There is one thing missing in Dakar though, and that’s tram. I would so much love to see Dakar have a network of trams operating at least on the South-North and West-East axis. Obviously, this would require good governance with strong emphasis on sustainability – and of course money.

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For a very entertaining reading on taxi rides in cities like Lagos and Yaoundé I suggest you keep on reading: “Taxi Drivers who Drive Us Nowhere” by Howard M-B Maximus, written for Bakwa 09: Taxi Drivers who Drive Us Nowhere and other Travel Stories.

Chez Relax

I made a documentary about my hometown recently. In the film I am asking people to tell me about their relationship to their town, Saint-Louis, in the north of Senegal by the Mauritanian border. In its final stages of post production I came to realize that I may have chosen to shoot with mini-DV quite subconsciously: it creates a rather rough but at the same time soft view of the footage.

Truth to be told, this town is dirty.

If you have been to Saint-Louis, a town that still carries the Unesco World Heritage label, you may have wondered how it is possible that the river has become a dumping site for domestic waste. In the old days people used to give food as offerings to the river spirits but these days it is just trash, and more trash that finds its way into the river. Ngagne Dabo Ndiaye, who has traveled extensively in his life and who returned to Saint-Louis, had enough of this and has transformed the river side into a small oasis, right next to the bridge and opposite to Hotel Sunu Keur. Now there are plants, tables and chairs and benches for anyone to have a break. He took the initiative to clean this area and planted trees and set up a place where you can have a coffee and snacks and just sit back and relax.

Ngagne Dabo Ndiaye

Ngagne Dabo Ndiaye’s dream is that he will find collaborators with whom he could create more activities for everybody with canoes, paddling boats, games for children and so on. He has been running Chez Relax now for a year without any support and any small gain from selling coffee goes to keeping this place running. If you are in town, please do visit him and stop for a chat and coffee and maybe a sandwich! In case you show up there in the hot hours of the afternoon and he is nowhere to be seen, check under the bridge: he might me having his siesta down there in the cool river bank.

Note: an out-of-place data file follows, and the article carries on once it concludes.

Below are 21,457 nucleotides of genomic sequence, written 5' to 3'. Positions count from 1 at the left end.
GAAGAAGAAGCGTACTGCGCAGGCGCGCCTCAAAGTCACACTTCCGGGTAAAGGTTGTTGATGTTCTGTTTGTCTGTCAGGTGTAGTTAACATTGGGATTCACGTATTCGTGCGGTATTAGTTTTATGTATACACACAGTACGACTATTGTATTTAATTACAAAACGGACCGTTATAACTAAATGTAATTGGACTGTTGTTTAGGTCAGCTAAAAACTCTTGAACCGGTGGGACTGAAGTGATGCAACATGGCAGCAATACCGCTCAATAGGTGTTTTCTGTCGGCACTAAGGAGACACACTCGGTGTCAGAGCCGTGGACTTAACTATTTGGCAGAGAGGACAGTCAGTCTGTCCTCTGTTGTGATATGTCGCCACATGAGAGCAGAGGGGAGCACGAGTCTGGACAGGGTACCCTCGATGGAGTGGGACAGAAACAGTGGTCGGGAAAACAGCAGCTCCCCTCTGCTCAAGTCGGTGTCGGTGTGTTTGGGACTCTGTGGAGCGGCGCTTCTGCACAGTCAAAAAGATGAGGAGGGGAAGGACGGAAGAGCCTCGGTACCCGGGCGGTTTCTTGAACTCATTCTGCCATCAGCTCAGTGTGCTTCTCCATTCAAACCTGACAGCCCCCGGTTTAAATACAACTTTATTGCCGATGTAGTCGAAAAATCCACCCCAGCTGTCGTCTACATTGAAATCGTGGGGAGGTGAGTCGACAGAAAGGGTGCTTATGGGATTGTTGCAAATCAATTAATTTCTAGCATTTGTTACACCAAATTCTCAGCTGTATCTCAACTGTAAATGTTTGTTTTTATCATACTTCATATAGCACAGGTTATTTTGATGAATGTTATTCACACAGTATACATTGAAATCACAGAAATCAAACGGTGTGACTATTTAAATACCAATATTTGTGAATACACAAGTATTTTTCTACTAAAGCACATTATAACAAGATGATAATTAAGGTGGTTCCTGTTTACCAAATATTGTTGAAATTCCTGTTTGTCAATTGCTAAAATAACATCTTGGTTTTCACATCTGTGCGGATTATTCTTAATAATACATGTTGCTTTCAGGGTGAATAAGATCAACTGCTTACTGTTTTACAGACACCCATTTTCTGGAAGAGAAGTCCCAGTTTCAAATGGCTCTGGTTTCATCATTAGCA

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View from Chez Relax coffee tent

Maka-Diama

Right next to Diama on the Mauritanian border there is a small and picturesque village called Maka-Diama. We had a ride to the village today and visited a project that makes paper out of a weed called typha that grows by the Senegal river. This plant can be used for thatched roofs or cooking fuel, or even paper. In order to create better working conditions for the women who make paper out of typha, the NGO behind the initiative has build a house out of local materials. The building project started in April 2019 and the house is now proudly standing and almost ready to be used. Before operating fully as a work space and a show room, some finishing touches and interior decoration is now all it takes. In the future this beautiful  house will serve also as a meeting point for people interested in local crafts, ecological architecture and design.

The reddish earth that has been used for the bricks  has been brought here from near Dakar and we witnessed how the construction technique with silt provides an amazing cooling effect inside the house: when we entered the building we could immediately feel it. Next to the main building there is a separate lavatory in which the waste water is collected and processed to irrigate a garden of aromatic plants. So the workshops will not produce just paper but also soaps and aromatic oils. If you are on your way to or coming from Diama and crossing the Mauretanian border, do drop by in this beautiful small village. The village women can make you a delicious yassa poulet for lunch in no time at all and while waiting for your meal, you can visit the workshop and cool down in this beautiful house and perhaps buy some handmade paper and fragrant oils and soaps.